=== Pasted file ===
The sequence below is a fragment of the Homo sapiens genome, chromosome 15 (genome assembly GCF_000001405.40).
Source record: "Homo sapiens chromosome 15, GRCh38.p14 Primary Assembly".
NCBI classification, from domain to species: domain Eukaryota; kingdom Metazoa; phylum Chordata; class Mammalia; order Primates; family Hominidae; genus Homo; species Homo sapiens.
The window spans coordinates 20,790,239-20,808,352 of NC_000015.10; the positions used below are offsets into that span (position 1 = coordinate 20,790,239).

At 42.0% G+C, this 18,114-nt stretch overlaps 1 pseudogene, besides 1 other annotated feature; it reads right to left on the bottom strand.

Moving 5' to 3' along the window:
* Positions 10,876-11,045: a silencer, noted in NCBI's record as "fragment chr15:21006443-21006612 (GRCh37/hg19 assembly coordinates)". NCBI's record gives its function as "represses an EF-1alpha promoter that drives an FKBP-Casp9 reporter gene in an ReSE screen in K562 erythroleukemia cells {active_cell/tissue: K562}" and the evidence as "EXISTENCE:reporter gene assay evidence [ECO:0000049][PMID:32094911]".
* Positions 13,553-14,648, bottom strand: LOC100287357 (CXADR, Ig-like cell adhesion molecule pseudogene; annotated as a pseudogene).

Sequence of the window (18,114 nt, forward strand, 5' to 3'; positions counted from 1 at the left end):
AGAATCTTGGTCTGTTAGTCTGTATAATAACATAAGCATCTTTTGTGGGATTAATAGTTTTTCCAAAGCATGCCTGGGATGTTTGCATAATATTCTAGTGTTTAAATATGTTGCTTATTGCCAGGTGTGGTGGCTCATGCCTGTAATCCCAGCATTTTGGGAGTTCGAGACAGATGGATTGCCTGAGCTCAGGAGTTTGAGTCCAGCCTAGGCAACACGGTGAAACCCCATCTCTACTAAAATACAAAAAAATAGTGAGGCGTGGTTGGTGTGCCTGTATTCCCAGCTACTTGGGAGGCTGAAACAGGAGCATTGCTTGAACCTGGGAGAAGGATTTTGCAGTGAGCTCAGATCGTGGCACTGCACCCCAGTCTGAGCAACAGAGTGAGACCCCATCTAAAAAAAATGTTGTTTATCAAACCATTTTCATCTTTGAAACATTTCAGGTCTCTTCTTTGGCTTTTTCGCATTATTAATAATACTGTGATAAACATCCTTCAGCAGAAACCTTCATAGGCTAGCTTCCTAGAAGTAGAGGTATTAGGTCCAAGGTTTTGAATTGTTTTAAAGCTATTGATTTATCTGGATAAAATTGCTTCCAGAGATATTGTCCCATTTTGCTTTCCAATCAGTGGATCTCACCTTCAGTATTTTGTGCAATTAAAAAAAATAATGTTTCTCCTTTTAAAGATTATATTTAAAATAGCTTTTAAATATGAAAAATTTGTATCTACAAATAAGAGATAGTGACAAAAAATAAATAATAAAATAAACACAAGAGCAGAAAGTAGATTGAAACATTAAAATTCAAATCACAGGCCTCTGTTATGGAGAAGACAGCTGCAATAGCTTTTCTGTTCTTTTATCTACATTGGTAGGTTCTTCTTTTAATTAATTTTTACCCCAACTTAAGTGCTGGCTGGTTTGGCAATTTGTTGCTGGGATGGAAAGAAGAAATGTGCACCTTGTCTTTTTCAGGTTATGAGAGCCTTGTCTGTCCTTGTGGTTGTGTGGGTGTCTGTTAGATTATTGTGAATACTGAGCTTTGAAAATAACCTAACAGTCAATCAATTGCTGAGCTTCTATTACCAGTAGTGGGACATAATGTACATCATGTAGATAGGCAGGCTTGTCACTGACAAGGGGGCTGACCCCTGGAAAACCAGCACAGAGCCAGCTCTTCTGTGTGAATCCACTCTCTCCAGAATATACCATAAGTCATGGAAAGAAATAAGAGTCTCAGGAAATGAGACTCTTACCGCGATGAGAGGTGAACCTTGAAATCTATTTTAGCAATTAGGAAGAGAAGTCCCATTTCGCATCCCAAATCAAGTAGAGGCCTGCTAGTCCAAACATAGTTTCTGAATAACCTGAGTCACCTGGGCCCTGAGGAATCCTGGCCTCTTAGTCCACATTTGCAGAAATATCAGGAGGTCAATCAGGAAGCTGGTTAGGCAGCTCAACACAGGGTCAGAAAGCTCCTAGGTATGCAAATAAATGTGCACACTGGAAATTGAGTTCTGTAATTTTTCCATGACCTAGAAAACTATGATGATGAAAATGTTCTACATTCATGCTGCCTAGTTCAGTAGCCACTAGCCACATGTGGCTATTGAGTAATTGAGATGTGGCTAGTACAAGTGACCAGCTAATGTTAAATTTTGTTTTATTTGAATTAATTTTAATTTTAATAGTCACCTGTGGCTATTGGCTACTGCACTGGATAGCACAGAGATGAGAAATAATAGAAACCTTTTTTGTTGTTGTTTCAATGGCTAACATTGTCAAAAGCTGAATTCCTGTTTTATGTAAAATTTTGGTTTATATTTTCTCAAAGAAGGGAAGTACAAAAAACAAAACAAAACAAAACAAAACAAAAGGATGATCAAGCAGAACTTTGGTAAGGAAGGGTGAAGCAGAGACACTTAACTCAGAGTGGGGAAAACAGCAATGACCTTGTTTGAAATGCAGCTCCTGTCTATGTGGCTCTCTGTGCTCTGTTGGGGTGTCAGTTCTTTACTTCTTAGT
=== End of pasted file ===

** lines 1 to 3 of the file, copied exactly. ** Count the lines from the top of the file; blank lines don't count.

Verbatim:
The sequence below is a fragment of the Homo sapiens genome, chromosome 15 (genome assembly GCF_000001405.40).
Source record: "Homo sapiens chromosome 15, GRCh38.p14 Primary Assembly".
NCBI classification, from domain to species: domain Eukaryota; kingdom Metazoa; phylum Chordata; class Mammalia; order Primates; family Hominidae; genus Homo; species Homo sapiens.